It’s not possible to detect, much less prevent, all fraud. Thus, despite the best efforts, there will always be a certain percentage of conversions that escape the most advanced fraud detection frameworks. There is no way to recover this amount.
There is also the cost of recovery. In extreme cases, such as the MethBot operation, advertisers learn much later about the extent and the impact of fraud. It might not always be possible to recover the costs.
5. Payment to Anti-Fraud Tool
As more and more money flows into digital and specifically mobile, ad fraud will grow. The cost of anti-fraud tools are significant as billing structures are either click-based or conversion-based.
Note: The pricing model is probably the best indirect indicator of effectiveness (and intentions) of the anti-fraud product and the company. Billing on the basis of number of installs flagged as fraudulent is incentivized towards marking fraud and not necessarily detecting fraud. It’s easy to see why — the more installs marked as fraud, the higher the payout.
6. Optimization and Productivity Losses
Instead of spending time strategizing and optimizing campaigns, digital marketers are busy tackling fraud and dealing with arbitration, causing optimization losses. Also, such efficiency loss and increased overheads are long-term effects.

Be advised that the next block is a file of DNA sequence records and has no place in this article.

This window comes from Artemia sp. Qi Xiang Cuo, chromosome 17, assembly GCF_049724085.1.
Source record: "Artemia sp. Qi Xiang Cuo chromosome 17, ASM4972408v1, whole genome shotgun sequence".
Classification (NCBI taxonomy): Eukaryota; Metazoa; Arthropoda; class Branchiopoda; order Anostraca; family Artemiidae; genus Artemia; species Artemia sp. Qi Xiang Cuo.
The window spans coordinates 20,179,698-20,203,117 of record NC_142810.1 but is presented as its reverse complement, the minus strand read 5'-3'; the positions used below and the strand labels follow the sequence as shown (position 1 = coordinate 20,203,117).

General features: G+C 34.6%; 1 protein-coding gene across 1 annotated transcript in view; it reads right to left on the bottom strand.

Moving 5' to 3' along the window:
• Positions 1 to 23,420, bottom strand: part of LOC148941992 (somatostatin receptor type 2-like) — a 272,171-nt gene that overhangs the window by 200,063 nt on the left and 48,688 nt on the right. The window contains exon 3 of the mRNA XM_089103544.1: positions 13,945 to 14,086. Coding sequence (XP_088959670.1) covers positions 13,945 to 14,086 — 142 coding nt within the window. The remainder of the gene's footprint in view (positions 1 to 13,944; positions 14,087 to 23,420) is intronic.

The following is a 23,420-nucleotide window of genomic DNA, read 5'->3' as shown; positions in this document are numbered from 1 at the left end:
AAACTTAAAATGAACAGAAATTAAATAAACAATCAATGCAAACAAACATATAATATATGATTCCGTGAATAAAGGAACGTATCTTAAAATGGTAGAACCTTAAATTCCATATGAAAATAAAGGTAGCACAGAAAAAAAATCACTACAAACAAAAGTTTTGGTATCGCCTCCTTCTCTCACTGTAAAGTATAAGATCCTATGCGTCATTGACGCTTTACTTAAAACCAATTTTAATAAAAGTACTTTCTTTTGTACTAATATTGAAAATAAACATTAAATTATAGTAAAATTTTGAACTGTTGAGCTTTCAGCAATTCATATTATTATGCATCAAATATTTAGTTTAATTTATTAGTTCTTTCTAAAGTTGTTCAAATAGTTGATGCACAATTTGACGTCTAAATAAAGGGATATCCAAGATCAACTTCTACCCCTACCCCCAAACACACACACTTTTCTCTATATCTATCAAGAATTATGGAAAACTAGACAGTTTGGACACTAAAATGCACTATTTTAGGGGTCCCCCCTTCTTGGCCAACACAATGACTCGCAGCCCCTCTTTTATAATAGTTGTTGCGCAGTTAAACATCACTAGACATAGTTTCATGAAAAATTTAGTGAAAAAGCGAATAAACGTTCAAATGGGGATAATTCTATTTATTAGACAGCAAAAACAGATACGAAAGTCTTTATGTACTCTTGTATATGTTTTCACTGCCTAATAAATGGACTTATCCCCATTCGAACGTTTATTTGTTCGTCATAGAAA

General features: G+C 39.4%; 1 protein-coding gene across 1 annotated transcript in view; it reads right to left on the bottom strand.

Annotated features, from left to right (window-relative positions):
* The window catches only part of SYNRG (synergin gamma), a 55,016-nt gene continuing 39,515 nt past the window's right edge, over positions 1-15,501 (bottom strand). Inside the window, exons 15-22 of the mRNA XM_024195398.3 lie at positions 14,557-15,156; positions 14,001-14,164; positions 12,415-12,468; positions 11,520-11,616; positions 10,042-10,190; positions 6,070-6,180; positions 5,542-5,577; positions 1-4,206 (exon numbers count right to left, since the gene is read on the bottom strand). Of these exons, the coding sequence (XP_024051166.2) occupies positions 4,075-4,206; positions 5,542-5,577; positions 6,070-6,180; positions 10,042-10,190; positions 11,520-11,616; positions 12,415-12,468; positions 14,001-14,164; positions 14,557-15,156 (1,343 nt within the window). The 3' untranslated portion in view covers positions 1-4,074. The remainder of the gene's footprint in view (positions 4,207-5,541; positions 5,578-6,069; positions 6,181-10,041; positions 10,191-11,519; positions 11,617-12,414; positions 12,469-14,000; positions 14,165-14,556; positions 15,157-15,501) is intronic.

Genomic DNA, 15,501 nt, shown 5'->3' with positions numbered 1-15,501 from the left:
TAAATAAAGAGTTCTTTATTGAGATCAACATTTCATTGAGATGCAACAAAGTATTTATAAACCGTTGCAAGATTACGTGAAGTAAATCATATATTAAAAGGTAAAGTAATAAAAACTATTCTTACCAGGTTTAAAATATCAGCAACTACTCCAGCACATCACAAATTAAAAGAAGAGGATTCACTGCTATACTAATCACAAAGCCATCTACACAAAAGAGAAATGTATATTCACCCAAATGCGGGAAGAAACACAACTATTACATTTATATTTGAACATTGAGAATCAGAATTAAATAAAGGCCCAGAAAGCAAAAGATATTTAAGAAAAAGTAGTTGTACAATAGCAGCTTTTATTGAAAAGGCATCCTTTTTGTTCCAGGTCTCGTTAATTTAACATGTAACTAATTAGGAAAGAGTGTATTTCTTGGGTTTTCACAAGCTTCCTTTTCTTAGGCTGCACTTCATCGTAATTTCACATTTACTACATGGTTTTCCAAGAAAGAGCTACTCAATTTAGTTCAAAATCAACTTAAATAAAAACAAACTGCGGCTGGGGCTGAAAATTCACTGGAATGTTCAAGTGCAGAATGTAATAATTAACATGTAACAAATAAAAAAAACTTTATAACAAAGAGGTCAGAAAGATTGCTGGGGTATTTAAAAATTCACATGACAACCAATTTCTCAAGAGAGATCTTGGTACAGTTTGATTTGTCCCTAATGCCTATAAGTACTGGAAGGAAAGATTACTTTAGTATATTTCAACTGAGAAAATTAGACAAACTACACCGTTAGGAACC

Cost of Fraud = (Fraudulent Installs * CPI) + Opportunity Cost + Sunk Fraud Cost + Anti-Fraud Tool Cost + Intangible Costs
As seen above, while the true cost of ad fraud might not be completely quantifiable, you can be sure that it is much higher than what’s shown on the dashboard of anti-fraud tools.
Thus, advertisers who aren't assessing the impact of ad fraud accurately on their campaigns are already at an increasing competitive disadvantage. This is because they significantly underestimate the costs, risks and exposure to ad fraud, and so they end up not being able to tackle fraud as effectively.
Ad fraud continues to be a growth industry, but the situation is not irreparable. Using better and more advanced anti-fraud frameworks, plus employing best practices, can help assess the risks and curb the ad fraud menace.
You need to ensure your mobile advertising increases your ROI. With fraudulent activities rendering a portion of your team’s efforts worthless, it’s important to invest in good anti-fraud tools to safeguard your ad dollars.
The most direct way to interpret the effectiveness of anti-fraud tools would be to see if it:
This is possible only if the anti-fraud tool has fraud prevention capabilities and not just fraud detection. Being reactive (detection mode) means losing out on users and revenue directly to the competition.
So, how does one evaluate the countless anti-fraud solutions available in the market? Check out our blog on A Buyer’s Guide to Anti-Fraud Tools for more on how to choose an anti-fraud tool that effectively handles install fraud prevention.
Image: Opportunity Cost illustrated